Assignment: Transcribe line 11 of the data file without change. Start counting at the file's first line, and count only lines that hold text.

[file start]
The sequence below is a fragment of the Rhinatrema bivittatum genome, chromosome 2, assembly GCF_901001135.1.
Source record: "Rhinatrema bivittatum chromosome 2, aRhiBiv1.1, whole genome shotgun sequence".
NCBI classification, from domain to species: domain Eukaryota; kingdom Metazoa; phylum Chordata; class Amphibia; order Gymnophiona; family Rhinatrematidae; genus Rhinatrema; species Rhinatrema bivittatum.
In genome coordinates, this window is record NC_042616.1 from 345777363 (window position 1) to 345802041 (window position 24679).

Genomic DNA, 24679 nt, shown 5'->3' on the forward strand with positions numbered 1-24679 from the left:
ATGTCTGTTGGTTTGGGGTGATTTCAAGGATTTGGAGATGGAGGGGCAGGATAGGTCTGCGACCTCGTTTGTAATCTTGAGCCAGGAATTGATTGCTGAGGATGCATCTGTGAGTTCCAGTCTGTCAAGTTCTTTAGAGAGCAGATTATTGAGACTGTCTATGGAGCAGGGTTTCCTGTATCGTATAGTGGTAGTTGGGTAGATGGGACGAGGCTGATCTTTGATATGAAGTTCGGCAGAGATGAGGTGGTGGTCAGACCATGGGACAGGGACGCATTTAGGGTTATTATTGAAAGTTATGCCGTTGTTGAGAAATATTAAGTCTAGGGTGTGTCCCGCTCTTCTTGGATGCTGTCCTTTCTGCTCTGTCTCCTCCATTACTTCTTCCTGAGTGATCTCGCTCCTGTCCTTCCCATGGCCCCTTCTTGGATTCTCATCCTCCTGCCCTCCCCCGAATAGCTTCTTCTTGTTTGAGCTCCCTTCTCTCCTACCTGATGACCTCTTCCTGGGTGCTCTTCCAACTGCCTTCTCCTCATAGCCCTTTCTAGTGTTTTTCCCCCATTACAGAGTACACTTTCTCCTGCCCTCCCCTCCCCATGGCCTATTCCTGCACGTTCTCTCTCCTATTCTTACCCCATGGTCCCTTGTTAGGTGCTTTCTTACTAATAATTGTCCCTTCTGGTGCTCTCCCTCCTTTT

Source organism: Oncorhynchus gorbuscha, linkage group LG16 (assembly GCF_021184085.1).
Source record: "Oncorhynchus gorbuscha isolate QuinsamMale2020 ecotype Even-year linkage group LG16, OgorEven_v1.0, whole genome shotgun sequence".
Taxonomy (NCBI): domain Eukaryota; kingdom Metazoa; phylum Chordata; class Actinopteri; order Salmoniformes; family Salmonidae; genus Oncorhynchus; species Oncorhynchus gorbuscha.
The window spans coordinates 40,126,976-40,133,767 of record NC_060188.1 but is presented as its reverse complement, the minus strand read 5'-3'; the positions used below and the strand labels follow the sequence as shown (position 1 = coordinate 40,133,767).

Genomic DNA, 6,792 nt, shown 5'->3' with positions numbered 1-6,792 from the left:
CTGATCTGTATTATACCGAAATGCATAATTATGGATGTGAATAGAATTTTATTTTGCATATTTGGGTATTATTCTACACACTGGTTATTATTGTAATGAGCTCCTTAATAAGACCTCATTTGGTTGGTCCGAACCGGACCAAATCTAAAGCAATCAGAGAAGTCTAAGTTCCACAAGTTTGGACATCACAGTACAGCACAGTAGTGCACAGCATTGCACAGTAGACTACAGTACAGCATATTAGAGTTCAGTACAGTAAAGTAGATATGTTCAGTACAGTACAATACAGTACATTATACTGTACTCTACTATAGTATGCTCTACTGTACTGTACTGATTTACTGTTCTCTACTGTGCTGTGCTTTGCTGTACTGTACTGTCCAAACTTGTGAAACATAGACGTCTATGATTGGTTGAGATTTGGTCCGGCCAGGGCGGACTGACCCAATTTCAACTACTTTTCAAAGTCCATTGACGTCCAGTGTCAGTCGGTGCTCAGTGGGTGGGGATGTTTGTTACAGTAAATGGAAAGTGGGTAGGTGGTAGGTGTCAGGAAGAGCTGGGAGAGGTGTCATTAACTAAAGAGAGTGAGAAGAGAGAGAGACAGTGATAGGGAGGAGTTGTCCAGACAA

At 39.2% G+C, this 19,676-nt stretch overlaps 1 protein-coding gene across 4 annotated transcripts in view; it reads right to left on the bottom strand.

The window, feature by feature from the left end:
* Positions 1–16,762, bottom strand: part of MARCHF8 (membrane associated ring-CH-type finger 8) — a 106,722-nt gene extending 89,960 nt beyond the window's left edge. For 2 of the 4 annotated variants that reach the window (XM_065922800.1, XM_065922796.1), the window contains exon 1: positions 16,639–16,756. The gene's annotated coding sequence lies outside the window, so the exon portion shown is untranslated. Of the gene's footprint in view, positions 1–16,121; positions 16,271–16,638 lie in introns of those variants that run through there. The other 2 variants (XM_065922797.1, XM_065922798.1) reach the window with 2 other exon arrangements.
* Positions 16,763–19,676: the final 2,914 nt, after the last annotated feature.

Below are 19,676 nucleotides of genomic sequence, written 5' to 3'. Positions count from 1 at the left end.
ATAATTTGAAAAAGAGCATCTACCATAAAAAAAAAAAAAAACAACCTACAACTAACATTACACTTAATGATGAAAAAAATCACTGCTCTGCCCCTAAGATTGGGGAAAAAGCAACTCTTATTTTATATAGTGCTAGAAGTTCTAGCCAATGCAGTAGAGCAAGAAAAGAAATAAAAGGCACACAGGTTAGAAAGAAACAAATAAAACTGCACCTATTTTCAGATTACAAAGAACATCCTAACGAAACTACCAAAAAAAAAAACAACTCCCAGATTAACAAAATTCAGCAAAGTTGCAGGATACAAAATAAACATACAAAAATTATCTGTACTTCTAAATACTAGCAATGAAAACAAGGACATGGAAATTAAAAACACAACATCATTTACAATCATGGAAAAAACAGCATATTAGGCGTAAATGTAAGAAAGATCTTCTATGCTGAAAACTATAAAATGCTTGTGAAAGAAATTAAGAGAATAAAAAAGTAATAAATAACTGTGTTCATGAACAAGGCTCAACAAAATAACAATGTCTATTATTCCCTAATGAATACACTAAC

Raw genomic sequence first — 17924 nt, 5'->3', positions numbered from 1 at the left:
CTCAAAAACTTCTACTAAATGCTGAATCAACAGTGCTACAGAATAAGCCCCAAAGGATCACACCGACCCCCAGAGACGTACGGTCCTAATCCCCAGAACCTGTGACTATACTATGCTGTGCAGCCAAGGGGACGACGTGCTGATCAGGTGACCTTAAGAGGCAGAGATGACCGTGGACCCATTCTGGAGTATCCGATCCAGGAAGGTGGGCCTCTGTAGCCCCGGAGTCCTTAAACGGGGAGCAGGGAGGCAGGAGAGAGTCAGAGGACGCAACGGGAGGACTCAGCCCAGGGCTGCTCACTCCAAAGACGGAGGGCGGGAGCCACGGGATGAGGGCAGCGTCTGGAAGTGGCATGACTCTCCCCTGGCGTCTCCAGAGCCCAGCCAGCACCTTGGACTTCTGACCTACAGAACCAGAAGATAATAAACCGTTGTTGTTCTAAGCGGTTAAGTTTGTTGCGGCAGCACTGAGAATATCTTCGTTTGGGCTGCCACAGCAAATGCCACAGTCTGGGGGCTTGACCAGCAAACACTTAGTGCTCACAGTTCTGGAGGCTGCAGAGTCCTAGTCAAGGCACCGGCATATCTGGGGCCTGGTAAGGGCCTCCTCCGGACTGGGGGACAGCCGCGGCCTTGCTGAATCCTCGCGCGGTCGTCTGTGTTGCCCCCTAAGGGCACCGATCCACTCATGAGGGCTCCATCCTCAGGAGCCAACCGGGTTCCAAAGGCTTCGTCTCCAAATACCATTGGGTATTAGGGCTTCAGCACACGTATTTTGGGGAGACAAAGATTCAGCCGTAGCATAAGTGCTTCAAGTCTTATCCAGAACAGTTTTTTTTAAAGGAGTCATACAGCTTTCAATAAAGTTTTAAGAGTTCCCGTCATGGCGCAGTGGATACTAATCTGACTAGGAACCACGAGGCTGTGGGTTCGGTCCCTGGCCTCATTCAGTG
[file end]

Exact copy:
Genomic DNA, 6,792 nt, shown 5'->3' with positions numbered 1-6,792 from the left: